Mowbray Thomson

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General Sir Mowbray Thomson (1832 – 25 February 1917) was a British Army officer.

He was born in 1832, and travelled to India at an early age. In 1853 he joined the 53rd Bengal Native Infantry – a regiment with Indian troops and white officers - as a subaltern, and in early 1857 moved with the regiment to Cawnpore. During the Indian Mutiny, the regiment was caught up in the Siege of Cawnpore; Thomson led a small party of men in the attempt to escape, and was one of only four male survivors from the garrison.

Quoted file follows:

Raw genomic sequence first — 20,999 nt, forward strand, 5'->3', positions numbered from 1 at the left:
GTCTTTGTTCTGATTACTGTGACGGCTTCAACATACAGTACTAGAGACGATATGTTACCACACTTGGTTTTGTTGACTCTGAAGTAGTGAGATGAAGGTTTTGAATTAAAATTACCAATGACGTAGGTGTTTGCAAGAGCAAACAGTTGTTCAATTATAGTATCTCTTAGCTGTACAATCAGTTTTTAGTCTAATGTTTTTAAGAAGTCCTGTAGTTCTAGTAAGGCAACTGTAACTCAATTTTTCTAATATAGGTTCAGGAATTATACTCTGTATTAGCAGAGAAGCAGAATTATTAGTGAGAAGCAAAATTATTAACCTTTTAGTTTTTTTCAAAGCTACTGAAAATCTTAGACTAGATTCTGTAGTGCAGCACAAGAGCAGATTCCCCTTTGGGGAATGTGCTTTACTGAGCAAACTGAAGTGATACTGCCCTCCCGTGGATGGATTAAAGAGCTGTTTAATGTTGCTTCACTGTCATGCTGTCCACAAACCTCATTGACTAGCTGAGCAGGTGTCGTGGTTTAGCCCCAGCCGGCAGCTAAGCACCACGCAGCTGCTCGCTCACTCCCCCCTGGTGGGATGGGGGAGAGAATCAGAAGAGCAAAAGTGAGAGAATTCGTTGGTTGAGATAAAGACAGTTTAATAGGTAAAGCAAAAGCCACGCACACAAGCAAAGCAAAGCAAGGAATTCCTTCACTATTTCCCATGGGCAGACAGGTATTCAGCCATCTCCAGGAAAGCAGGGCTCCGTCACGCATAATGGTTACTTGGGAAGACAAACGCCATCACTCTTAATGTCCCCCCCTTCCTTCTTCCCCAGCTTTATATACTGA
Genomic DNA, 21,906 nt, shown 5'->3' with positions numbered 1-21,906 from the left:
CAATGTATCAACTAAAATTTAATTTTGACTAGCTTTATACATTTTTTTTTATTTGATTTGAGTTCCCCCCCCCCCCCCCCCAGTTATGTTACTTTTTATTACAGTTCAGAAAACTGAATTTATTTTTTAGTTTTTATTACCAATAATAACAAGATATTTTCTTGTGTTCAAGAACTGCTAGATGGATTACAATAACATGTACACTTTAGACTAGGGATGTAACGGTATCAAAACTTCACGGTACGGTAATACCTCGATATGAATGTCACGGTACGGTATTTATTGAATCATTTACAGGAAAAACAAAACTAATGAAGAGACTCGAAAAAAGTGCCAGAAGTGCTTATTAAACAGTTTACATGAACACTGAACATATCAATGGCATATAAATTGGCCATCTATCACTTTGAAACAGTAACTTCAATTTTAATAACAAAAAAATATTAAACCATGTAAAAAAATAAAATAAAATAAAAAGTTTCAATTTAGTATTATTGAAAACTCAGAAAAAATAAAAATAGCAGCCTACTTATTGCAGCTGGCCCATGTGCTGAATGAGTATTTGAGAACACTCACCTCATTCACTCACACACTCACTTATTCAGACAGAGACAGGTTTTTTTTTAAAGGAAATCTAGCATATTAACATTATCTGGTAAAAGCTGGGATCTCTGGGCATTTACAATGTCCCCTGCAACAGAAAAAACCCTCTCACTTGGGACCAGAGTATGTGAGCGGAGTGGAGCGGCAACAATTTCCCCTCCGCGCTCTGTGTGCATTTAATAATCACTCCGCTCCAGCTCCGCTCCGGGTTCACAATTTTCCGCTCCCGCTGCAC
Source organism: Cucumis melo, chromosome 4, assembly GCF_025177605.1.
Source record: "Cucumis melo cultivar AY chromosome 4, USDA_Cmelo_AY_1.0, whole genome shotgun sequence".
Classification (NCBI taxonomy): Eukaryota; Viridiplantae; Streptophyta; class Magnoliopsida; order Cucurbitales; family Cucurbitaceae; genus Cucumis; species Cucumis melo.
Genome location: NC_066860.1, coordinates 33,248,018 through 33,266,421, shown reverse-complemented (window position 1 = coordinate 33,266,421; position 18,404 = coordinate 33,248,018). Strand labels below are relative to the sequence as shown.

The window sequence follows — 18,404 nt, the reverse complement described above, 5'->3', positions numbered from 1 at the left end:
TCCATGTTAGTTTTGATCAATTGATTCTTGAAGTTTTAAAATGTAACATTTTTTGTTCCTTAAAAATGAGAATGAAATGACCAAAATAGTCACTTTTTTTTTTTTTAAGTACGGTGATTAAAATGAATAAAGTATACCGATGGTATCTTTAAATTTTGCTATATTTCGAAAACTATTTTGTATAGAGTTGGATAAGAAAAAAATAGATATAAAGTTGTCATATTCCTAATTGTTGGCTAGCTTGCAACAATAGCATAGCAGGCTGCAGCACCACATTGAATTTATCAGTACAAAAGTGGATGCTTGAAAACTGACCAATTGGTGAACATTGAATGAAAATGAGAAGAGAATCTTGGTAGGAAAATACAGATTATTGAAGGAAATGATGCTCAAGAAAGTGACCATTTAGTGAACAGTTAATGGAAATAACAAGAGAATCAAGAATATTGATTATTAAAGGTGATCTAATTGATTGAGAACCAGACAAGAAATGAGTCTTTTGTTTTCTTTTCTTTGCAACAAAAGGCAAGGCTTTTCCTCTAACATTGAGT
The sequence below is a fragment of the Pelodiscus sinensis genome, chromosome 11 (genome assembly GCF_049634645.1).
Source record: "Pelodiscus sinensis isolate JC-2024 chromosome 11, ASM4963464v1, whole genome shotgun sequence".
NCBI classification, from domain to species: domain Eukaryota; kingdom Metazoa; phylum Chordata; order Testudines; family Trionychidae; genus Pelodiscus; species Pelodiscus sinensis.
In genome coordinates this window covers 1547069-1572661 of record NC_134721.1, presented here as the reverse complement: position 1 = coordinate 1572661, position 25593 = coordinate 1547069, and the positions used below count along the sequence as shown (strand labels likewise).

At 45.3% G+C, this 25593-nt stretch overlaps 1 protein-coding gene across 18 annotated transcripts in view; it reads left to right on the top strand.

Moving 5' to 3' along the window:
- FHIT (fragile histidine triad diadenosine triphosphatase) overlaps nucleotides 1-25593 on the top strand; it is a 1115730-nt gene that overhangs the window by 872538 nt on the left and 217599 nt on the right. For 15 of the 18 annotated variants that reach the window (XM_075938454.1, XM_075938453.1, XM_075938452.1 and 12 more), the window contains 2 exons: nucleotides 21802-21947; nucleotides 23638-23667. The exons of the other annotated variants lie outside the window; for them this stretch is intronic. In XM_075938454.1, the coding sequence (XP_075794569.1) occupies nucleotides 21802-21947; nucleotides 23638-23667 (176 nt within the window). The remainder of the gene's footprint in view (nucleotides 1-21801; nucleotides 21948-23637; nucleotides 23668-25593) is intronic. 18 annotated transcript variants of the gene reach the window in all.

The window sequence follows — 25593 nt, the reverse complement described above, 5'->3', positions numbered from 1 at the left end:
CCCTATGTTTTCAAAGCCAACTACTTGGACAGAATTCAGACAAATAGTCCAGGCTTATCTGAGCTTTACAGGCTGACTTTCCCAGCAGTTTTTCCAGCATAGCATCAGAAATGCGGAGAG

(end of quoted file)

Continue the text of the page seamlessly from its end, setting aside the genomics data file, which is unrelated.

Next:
He was invalided home, heavily wounded, and promoted to brevet-major. On returning to duty he was given a civilian post as political agent at Manipur, and later appointed Governor-General's agent for Wajid Ali Shah, the former King of Oudh. He retired in 1885, with the Army rank of major-general, and was promoted to full general in 1894.

Whilst convalescing in England, he wrote The Story of Cawnpore, published 1859, a first-hand account of the siege.


  • Obituary: p. 162, The Annual Register: a review of public events at home and abroad, for the year 1917. London: Longmans, Green and Co. 1918.